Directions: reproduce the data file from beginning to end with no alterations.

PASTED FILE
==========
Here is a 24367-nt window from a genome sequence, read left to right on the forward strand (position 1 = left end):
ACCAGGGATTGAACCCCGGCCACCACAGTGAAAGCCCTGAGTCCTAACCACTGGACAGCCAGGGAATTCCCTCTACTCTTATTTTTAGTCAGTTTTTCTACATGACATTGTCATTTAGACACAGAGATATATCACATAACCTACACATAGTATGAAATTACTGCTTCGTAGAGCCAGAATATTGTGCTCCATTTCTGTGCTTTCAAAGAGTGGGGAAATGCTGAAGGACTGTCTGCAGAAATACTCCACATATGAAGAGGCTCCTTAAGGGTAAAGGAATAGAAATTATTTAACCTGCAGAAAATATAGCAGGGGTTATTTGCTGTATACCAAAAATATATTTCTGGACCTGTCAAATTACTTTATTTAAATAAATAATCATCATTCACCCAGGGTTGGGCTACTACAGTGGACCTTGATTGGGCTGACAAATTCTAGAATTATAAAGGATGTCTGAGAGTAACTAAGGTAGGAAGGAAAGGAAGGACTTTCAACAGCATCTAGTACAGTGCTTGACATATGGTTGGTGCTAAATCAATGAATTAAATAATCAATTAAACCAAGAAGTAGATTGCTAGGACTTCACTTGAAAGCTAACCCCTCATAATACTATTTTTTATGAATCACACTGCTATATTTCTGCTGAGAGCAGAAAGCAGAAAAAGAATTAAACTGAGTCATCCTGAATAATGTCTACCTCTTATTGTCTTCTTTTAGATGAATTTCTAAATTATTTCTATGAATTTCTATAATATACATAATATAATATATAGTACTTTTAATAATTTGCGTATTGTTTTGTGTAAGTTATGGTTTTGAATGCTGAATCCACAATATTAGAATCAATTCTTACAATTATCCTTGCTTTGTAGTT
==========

Here is a 24367-nt window from a genome sequence, read left to right on the forward strand (position 1 = left end):
ACCAGGGATTGAACCCCGGCCACCACAGTGAAAGCCCTGAGTCCTAACCACTGGACAGCCAGGGAATTCCCTCTACTCTTATTTTTAGTCAGTTTTTCTACATGACATTGTCATTTAGACACAGAGATATATCACATAACCTACACATAGTATGAAATTACTGCTTCGTAGAGCCAGAATATTGTGCTCCATTTCTGTGCTTTCAAAGAGTGGGGAAATGCTGAAGGACTGTCTGCAGAAATACTCCACATATGAAGAGGCTCCTTAAGGGTAAAGGAATAGAAATTATTTAACCTGCAGAAAATATAGCAGGGGTTATTTGCTGTATACCAAAAATATATTTCTGGACCTGTCAAATTACTTTATTTAAATAAATAATCATCATTCACCCAGGGTTGGGCTACTACAGTGGACCTTGATTGGGCTGACAAATTCTAGAATTATAAAGGATGTCTGAGAGTAACTAAGGTAGGAAGGAAAGGAAGGACTTTCAACAGCATCTAGTACAGTGCTTGACATATGGTTGGTGCTAAATCAATGAATTAAATAATCAATTAAACCAAGAAGTAGATTGCTAGGACTTCACTTGAAAGCTAACCCCTCATAATACTATTTTTTATGAATCACACTGCTATATTTCTGCTGAGAGCAGAAAGCAGAAAAAGAATTAAACTGAGTCATCCTGAATAATGTCTACCTCTTATTGTCTTCTTTTAGATGAATTTCTAAATTATTTCTATGAATTTCTATAATATACATAATATAATATATAGTACTTTTAATAATTTGCGTATTGTTTTGTGTAAGTTATGGTTTTGAATGCTGAATCCACAATATTAGAATCAATTCTTACAATTATCCTTGCTTTGTAGTT